(PE)-funded Cube Highways
closed two road deals in the past month, both bought from promoter-driven and listed entities. Interest from PE, sovereign and pension funds has institutionalised India’s road sector more than ever before.
Historically, domestic companies have been keener on returns from construction of infrastructure, including roads, than from operating those assets. In this scenario, institutional investors with interest in long-term, stable returns and access to cheaper capital make for the right fit.
has acquired one asset each from Hindustan Construction Company (HCC) and KNR Constructions, both listed entities, so far in 2020. “The reality is developers don’t earn enough returns on equity on operational assets and are better off selling,” said a top executive, who did not wish to be identified.
India’s pecking order in terms of tolling is already headed towards being fund-focussed. Rating agency ICRA’s top five tolling companies are L&T Infrastructure Development Projects, PNC Infratech, IRB Infrastructure and Developers, Ashoka Buildcon, and Sadbhav Engineering. Three of these companies either have investments from PE and pension/sovereign funds or hold assets in infrastructure investment trusts (InvITs), where these funds are invested.
Cube Highways, incorporated in 2015, has around half-a-dozen acquisition agreements with KNR and Dilip Buildcon, another listed entity. After the completion of its toll-operate-transfer (TOT) bundle 3 and these acquisitions, Cube will have at least 2,775.8 km under tolling operations.
Cube adds that it will have a portfolio of 27 highways
with nearly 8,400 lane-km across India, including assets in various stages of completion. The number, if achieved, will help it get close to IRB’s 8,809 km portfolio, inciiluding its InvIT. An email query sent to the company remained unanswered.
There are definite perks to this growing interest. “PE and similar interest are making the road sector more institutional and disciplined. Quality of maintenance is also improving. Developers are more interested in building these assets and not operating them,” said Shubham Jain, senior vice president and group head for ICRA. Others add that interest from funds, not just from PE, which looks for a five-year exit, has made patient capital available. "Private equity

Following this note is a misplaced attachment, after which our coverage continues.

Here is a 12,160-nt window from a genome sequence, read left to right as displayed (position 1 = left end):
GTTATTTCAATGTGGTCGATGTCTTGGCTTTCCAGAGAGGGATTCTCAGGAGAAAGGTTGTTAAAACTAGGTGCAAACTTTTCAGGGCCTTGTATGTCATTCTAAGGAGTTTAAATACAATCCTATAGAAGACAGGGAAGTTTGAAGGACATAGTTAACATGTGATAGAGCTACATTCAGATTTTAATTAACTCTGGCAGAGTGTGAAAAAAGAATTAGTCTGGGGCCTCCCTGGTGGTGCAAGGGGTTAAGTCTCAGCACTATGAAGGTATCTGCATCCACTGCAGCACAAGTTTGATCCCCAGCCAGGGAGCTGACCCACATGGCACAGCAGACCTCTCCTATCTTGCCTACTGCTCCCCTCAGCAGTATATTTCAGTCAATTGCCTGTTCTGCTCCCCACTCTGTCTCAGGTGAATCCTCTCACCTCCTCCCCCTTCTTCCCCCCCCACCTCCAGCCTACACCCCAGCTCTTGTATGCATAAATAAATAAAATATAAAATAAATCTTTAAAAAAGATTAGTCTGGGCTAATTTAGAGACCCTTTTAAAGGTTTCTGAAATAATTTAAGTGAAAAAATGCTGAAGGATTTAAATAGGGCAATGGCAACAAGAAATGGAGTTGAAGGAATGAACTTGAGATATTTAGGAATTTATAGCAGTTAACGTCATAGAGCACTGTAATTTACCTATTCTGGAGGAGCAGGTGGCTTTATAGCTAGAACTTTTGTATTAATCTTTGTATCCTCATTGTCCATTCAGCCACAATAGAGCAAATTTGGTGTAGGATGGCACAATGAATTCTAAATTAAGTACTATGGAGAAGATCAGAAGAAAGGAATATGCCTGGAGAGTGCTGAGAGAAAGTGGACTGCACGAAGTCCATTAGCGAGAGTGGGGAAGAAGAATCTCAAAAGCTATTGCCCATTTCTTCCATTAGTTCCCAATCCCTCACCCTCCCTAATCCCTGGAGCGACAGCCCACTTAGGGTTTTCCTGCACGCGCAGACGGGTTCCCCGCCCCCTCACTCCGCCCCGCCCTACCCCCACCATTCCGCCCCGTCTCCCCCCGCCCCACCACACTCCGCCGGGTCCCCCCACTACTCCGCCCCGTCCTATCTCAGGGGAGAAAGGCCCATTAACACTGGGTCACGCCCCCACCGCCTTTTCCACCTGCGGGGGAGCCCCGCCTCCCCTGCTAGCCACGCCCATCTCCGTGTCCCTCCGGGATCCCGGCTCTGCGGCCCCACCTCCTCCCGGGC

is usually 5 to 7 year money looking for high returns, deployed by LPs who raise funds from GPs. However, asset platforms of L&T IDPL and our peers including InvITs are funded by long term patient capital such as global pension funds, insurance funds or sovereign wealth funds. Such investors look for ‘Real Assets’ which give stable cash flows or annuity-like yields,” said Shailesh Pathak, chief executive officer for L&T IDPL.
However, this may have its own challenges, especially during a pandemic. For instance, Cube Highways, according to people in the know, sought time to make TOT-related payments to National Highways Authority of India (NHAI).
In another case, SBI and Macquarie have to wait longer to exit their joint investment in Ashoka Buildcon’s BOT portfolio. “SBI-Macquarie exit or monetisation of assets process was going on definitely. The potential bidder that was there in March is still on hold, so they have probably kept on hold all investments at least up to August end,” the company told analysts in August.
The coming year may see the road sector get further institutionalised, through InvITs, where pension, sovereign and PE funds have been the main investors. IL&FS, for instance, plans to set up an InvIT for its road assets to raise Rs 13,000 crore in the December quarter. According to sources, lenders will invest in it and look for an exit later. IL&FS is also in the process of selling three road assets, where the shortlisted bidders, according to sources, are funds. NHAI will invite bids for its fifth bundle of TOT, a space once again dominated by funds.
Macquarie group and Cube Highways won the two previous rounds. Further, NHAI also plans to offer some of its road assets under the InvIT model.